February 21, 1927 [San Pedro Daily News]: “Detectives to grill Swanson on his return. Disappearance of man at sea to be fully investigated. Sheriff's deputies and harbor police today were awaiting the return of J. E. Swanson, San Pedro fisherman, from the fishing banks, to furnish material for the investigation of the disappearance of Hugh Keifer, sometimes known as Henry Smith, local jig-boat fisherman, whose boat was found empty and adrift off San Clemente Island by Swanson, February 4, according to Swanson's story. In the meantime, some phases of the case were partially cleared up by the San Pedro police. One of the features of the case, which added to the suspicion of foul play held by the sheriff's attaches was the discovery over the weekend that Keifer's watch had been returned to his mother, Mrs. M. L. Simpson, 2856 Fifth Street, in San Diego, from an undetermined source. Andrew Farrell, captain of detectives at San Pedro, explained this feature today on a statement of Elizabeth Jerue, proprietor of the Hotel San Pedro, where Kiefer lived, and who was part owner of the Kiefer jigboat Catherine. Mrs. Jerue told Captain Farrell, he said, that she had sent the watch to Kiefer's mother, having obtained it from Swanson. Swanson told her he found it in Kiefer's clothes, found hanging in the Catherine when he towed it to port. Another mystery of the case, the alleged procurement by Swanson of nearly $300 in salvage money from a mysterious source, will be cleared up upon Swanson's return to port, Captain Farrell believes. He may have obtained the money from Mrs. Jerue or from Kiefer's heirs. Although Mrs. Jerue could not be reached today to make a statement, it is understood that she intends to operate the Catherine in the future and has sought the advice of customs officials on the proper procedure. She may have advanced Swanson salvage money to procure possession of the boat to carry out her plans. The sheriff's men who are working on the case recalled over the weekend that Swanson was a friend of Capt. William Martinsen, of whose killing Kiefer was acquitted in 1922. According to the testimony at the trial, it was shown that Swanson, sick in bed, was attacked by Martinsen and Smith had fired the fatal shot in Swanson's defense.”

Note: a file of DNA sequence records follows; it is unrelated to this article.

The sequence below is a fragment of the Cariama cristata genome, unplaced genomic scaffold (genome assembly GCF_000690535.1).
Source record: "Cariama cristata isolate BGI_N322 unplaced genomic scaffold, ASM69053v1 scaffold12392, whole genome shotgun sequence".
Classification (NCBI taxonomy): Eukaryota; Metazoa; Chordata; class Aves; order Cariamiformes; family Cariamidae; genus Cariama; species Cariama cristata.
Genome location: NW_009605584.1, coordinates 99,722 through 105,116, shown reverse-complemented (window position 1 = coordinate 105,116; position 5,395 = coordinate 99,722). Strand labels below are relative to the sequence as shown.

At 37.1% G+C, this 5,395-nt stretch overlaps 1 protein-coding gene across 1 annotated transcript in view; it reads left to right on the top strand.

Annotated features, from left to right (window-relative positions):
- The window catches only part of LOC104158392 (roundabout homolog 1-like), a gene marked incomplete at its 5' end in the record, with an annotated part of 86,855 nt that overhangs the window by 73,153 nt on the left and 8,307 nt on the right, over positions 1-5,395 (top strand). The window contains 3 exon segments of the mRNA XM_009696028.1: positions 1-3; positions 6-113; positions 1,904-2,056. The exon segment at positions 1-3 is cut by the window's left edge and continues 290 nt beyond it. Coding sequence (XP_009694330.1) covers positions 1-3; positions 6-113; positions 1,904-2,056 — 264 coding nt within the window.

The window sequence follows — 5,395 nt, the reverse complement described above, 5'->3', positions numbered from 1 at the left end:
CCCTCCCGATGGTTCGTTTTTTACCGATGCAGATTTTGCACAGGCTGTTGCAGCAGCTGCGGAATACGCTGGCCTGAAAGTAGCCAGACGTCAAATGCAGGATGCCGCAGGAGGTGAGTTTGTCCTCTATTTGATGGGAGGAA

August 24, 1927 [San Pedro Daily News]: “Fisherman suffers for four hours without medical aid. Badly burned about the back and legs in a fire aboard the fishing craft Katherine, owned by Mrs. Elizabeth Jerue, of 119 Front Street, Albert Anderson, fisherman, age 37, of the same address, was rushed from the sea by other fishermen, age 37, of the same address, was rushed from sea by other fishermen to the harbor and thence to Seaside hospital, where he is not expected to survive his injuries. The accident happened a short distance from Catalina Island early this morning. Anderson had gone out fishing in the craft, which is 38 feet long. Due to the warm weather he was very lightly garbed. He lit a cigarette, according to the report received by Wilmington police,and fumes of gasoline in the craft ignited, setting the boat ablaze in the engine room. The fire commuted itself to the gasoline tank while Anderson used every means at his command to stay the blaze. He managed, finally, to put out the blaze but in doing so sustained second and third degree burns about his back and his legs, which were bare, were cooked so badly that he lost the use of them and sank to the deck of the boat. Several hours later his plight was discovered by other fishermen who rushed him to Fish Harbor and sent in a call to the Wilmington police station for the ambulance. Sergeant Simpson and Officer Baraker hurried him to Police Surgeon Guy Shirey's office for first aid, and later he was taken to Seaside hospital in Long Beach in a critical condition. The Katherine is the fishing launch which figured in a death mystery at sea on February 2 last, when the craft was found adrift off San Clemente Island by J. E. Swanson, San Pedro fisherman and his father, who towed the boat to port. Henry Smith, age 40, somethings known as Hugh Keifer, who took the boat out fishing, had vanished and was never found. Police investigated the case for several days on the theory that Smith might have been a victim of foul play, but finally the report given to the authorities on the circumstances was accepted and the matter dropped.”